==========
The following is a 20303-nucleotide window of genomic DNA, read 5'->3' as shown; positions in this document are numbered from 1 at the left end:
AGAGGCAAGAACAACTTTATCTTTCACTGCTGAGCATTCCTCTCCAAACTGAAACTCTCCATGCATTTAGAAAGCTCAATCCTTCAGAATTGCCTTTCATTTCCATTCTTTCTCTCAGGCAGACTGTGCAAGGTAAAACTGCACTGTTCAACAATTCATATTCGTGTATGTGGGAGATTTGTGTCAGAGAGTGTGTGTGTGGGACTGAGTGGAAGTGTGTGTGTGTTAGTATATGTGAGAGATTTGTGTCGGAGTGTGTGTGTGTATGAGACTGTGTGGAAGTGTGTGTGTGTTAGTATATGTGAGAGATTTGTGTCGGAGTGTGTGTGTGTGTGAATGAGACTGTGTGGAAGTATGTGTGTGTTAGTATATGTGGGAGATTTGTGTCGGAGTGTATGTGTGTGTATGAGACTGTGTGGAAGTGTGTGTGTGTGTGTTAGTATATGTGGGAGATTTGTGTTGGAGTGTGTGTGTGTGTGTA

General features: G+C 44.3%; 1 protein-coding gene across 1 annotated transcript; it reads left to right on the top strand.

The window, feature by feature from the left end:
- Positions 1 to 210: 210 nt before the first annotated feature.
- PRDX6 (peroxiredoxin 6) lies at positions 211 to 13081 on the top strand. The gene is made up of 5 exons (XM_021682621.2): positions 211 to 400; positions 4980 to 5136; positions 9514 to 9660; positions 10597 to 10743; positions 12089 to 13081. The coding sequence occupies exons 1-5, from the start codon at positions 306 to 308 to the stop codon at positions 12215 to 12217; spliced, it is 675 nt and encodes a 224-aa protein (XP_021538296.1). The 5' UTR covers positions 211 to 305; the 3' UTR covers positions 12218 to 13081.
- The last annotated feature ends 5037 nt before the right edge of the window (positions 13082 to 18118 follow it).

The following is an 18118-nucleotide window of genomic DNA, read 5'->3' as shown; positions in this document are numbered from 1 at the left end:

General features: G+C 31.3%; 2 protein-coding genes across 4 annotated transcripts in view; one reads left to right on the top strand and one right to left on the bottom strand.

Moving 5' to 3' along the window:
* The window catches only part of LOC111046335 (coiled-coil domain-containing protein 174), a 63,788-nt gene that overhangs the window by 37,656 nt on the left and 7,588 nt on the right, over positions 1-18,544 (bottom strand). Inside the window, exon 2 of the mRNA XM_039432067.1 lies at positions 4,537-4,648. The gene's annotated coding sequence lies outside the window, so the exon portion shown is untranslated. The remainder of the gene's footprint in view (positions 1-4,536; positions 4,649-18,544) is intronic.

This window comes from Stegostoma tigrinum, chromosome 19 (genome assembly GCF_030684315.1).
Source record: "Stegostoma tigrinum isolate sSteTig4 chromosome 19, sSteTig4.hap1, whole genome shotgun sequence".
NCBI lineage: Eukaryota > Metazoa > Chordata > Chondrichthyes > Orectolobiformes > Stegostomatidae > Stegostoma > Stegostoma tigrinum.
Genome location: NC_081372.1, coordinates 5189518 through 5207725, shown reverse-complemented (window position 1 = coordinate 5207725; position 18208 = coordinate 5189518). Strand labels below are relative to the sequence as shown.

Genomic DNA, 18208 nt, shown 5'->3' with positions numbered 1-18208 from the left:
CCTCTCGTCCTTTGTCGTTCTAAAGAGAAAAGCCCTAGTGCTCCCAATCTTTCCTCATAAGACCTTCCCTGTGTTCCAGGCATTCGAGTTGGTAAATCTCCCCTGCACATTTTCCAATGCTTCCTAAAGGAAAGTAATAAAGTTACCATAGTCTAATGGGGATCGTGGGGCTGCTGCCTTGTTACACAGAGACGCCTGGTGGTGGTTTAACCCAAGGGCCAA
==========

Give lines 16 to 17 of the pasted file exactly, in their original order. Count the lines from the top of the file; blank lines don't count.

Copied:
Genomic DNA, 18208 nt, shown 5'->3' with positions numbered 1-18208 from the left:
CCTCTCGTCCTTTGTCGTTCTAAAGAGAAAAGCCCTAGTGCTCCCAATCTTTCCTCATAAGACCTTCCCTGTGTTCCAGGCATTCGAGTTGGTAAATCTCCCCTGCACATTTTCCAATGCTTCCTAAAGGAAAGTAATAAAGTTACCATAGTCTAATGGGGATCGTGGGGCTGCTGCCTTGTTACACAGAGACGCCTGGTGGTGGTTTAACCCAAGGGCCAA